Dec 17, 2014

For Cat Osterman, Pitching is Still the Life

Cat Osterman winds up to pitch during a USSSA game in July 2014. Paige Lowe/USSSA Pride

Cat Osterman winds up to pitch during a USSSA game in July 2014. Paige Lowe/USSSA Pride

By Taylor Smith
For Reporting Texas

Cat Osterman’s finest season in professional softball almost never happened.

The former Texas Longhorn pitcher was 23 years old when she decided she would compete only until she was 30. She maintained that conviction through a career that took her to the peak of her sport – through two Olympic Games and six seasons in the National Pro Fastpitch league. In April 2013, Osterman announced that the upcoming NPF season would be her last with the USSSA Florida Pride.

The stress and pressure of maintaining her dominance had begun to blunt her love for the game. Osterman had been at the top for more than a decade. She was the 2001 Gatorade National Softball Player of the Year at Cypress Springs High School in Houston. She earned national college player-of-the-year honors at Texas three times.

A 6-foot-2 lefthander with phenomenal ball movement on her pitches, she threw the school’s first perfect game as a freshman and left college with an NCAA-record 2,265 strikeouts. She won a gold medal in Athens. She thought it had to end – and she had made the promise to herself.

“I knew I didn’t want to play forever,” Osterman said.

Osterman’s catcher with the Pride, an old teammate at Texas, confronted her about the decision to leave when she was still so good.

“What are you thinking?” Megan Willis asked Osterman. “Why would you stop playing? What else are you going to do if you aren’t playing ball?”

The catcher wanted Osterman to know that no one in softball could pitch the way she could.

“I have yet to catch anyone with a drop ball that moves like hers with precise location,” Willis said.

Osterman changed her mind about quitting after that 2013 season. In it, she won 19 games for the Pride and lost four. She registered a save in the championship game.

Osterman was the first overall pick in the 2006 draft conducted by the NPF, a league of four teams in Florida, Pennsylvania, Ohio and Illinois. She played three months a year and embarked on a coaching career that took her to DePaul University, St. Edward’s University and Texas State University, where she is in her first year.

Osterman was named the NPF pitcher of the year last season after she announced her retirement.

“I don’t know if it was because I said I was going to retire that I relaxed a little bit,” Osterman said. “But I just enjoyed myself a lot more.”

So she decided it wasn’t time to hang up her cleats

“By the time Cat decided to come back, I wasn’t surprised at all,” said Jennifer Gladding, a Pride assistant coach. “She was pitching stronger than she ever has before.”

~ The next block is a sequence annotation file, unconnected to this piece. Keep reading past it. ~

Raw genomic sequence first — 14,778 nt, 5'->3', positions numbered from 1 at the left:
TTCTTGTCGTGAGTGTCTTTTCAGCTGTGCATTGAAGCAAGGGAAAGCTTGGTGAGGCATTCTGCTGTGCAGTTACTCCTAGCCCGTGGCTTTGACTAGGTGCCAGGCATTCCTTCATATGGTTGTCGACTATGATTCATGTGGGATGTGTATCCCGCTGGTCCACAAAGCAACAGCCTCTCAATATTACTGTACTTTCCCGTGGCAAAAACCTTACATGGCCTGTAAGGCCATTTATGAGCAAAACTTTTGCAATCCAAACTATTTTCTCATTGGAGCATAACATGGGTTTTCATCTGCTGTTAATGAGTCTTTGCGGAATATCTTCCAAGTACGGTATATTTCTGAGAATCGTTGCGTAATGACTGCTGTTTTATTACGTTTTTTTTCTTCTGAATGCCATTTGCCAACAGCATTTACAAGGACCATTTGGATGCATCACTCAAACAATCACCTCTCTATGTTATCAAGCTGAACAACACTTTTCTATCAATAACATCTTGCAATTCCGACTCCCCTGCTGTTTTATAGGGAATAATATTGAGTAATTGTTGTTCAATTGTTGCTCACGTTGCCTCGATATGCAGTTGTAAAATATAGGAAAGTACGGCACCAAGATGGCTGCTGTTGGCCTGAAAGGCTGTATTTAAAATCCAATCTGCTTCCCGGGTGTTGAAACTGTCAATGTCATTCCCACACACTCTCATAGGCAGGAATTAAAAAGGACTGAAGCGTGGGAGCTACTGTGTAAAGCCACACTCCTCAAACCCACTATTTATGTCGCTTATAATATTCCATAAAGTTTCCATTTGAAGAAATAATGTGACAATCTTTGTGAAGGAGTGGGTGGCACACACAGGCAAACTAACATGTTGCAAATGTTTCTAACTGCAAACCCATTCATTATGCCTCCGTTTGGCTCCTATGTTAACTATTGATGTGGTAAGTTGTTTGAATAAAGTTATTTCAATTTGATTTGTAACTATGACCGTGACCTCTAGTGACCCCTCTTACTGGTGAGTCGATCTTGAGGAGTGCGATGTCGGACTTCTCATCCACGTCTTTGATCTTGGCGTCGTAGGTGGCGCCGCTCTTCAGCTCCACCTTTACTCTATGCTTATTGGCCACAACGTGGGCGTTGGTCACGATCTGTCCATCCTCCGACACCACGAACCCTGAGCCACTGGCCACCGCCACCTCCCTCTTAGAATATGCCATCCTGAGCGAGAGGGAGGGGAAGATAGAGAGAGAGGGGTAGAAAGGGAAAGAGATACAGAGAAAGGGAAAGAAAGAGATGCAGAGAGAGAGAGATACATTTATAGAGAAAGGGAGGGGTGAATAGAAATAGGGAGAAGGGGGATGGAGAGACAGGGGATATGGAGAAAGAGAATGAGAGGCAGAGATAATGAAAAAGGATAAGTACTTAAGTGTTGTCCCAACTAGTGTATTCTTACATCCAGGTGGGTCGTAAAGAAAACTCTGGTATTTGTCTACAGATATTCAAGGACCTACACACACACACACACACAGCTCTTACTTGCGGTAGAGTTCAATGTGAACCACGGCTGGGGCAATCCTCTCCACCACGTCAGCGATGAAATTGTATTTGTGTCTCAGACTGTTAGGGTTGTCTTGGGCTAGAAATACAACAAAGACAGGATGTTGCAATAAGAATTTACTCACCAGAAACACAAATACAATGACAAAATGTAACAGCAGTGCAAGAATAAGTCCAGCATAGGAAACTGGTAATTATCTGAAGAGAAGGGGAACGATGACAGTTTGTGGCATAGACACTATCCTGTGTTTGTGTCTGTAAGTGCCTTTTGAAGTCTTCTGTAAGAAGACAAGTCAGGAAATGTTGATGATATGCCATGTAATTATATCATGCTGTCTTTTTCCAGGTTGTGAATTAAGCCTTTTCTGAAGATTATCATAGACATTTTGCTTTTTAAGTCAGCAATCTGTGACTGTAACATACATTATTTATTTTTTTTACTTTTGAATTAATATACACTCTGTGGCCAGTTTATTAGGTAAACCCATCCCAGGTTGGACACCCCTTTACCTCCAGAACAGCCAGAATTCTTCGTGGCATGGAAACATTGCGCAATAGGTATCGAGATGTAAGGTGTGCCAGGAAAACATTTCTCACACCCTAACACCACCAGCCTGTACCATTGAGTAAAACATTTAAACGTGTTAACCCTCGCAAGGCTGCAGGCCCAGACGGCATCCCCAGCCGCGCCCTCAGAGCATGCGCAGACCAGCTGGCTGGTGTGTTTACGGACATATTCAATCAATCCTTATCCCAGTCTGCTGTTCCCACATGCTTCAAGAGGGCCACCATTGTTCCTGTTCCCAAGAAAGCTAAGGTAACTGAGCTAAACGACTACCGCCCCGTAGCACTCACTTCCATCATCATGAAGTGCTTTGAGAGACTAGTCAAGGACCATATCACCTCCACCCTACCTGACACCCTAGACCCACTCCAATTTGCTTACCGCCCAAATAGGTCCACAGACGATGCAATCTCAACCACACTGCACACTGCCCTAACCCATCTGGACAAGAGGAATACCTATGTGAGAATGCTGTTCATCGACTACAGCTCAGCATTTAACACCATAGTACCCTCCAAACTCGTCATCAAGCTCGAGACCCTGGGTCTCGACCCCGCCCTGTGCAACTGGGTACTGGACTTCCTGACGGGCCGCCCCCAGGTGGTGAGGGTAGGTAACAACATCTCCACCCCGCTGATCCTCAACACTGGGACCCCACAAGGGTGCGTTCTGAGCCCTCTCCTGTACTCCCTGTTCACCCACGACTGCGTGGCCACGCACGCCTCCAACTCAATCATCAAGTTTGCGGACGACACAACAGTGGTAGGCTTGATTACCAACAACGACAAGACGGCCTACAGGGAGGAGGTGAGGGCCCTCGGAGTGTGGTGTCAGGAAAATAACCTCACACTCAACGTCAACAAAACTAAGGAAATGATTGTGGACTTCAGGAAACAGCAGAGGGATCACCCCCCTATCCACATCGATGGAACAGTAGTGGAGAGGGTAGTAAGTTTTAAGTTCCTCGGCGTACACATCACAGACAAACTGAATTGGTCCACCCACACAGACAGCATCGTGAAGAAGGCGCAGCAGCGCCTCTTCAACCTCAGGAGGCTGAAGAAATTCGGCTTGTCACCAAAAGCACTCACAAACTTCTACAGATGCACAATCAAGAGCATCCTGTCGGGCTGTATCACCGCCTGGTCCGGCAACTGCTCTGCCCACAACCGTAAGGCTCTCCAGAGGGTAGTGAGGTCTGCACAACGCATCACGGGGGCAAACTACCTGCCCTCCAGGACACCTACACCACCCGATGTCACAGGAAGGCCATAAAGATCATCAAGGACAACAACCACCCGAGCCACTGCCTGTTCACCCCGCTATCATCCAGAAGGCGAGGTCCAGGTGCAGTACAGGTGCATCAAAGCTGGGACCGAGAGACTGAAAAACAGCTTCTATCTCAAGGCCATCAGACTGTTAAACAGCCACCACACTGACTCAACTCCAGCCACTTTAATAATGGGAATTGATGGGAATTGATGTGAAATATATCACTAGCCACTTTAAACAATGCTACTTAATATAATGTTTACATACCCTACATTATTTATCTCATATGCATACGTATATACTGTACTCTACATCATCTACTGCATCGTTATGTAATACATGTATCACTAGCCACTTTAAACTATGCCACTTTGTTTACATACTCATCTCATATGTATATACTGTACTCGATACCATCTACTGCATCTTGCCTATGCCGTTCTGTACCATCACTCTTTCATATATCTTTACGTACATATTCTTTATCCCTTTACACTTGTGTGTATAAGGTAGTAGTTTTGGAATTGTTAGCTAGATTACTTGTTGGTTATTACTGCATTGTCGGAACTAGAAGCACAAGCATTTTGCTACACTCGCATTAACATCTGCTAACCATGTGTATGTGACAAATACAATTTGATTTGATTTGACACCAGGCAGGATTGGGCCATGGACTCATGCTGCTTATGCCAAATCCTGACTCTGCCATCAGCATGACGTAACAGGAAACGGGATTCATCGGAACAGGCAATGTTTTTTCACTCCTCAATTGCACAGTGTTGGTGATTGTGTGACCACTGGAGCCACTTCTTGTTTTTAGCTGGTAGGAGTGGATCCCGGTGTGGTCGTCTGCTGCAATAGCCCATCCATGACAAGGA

And 2014 was even better.

The 31-year-old finished the season 18-0 and notched her 1,081st career strikeout – the most in NPF history. Osterman led the Pride to another championship.

“I think it’s pretty obvious she has no business retiring yet,” Willis said.

A season that almost never happened became Osterman’s greatest professional season yet.

“I think all year I was waiting for that hiccup and waiting for the first loss to come, or that really bad game, because there is usually at least one or two,” Osterman said. “It just didn’t come.”

So her career continues. She has committed herself to the weight room and a cardio regimen, lifting three to four times a week, and running regularly.

“It took [until] I was about 27 or 28 to realize you can’t just get by with running here and there and lifting every now and then when you feel like it,” Osterman said.

Osterman has revisited a pitch she sparely threw in college: a screwball, which starts on the outside corner of the plate to right-handed hitters and breaks away farther off the corner, moving out of the strike zone.

“A lot of them know what to expect when my backdoor curve comes back across,” Osterman said, “so I just needed something that would stay away even if it’s just a waste pitch or something to get them to foul it off.”

Aside from playing professionally, Osterman said she enjoys coaching the next generation of softball players as an assistant coach with Texas State University. Osterman is not sure if head-coaching is a future for her, but believes she is five to six years from having to make that decision.

Lindsay Gardner, St. Edward’s University head softball coach and former teammate of Osterman at UT and Team USA, said Osterman would know when the time comes to retire.

As for right now, Gardner believes Osterman still belongs on the diamond.

“She is the best pitcher in the game,” Gardner said. “Her drive to get better every day and [each] season never ceases to amaze me.”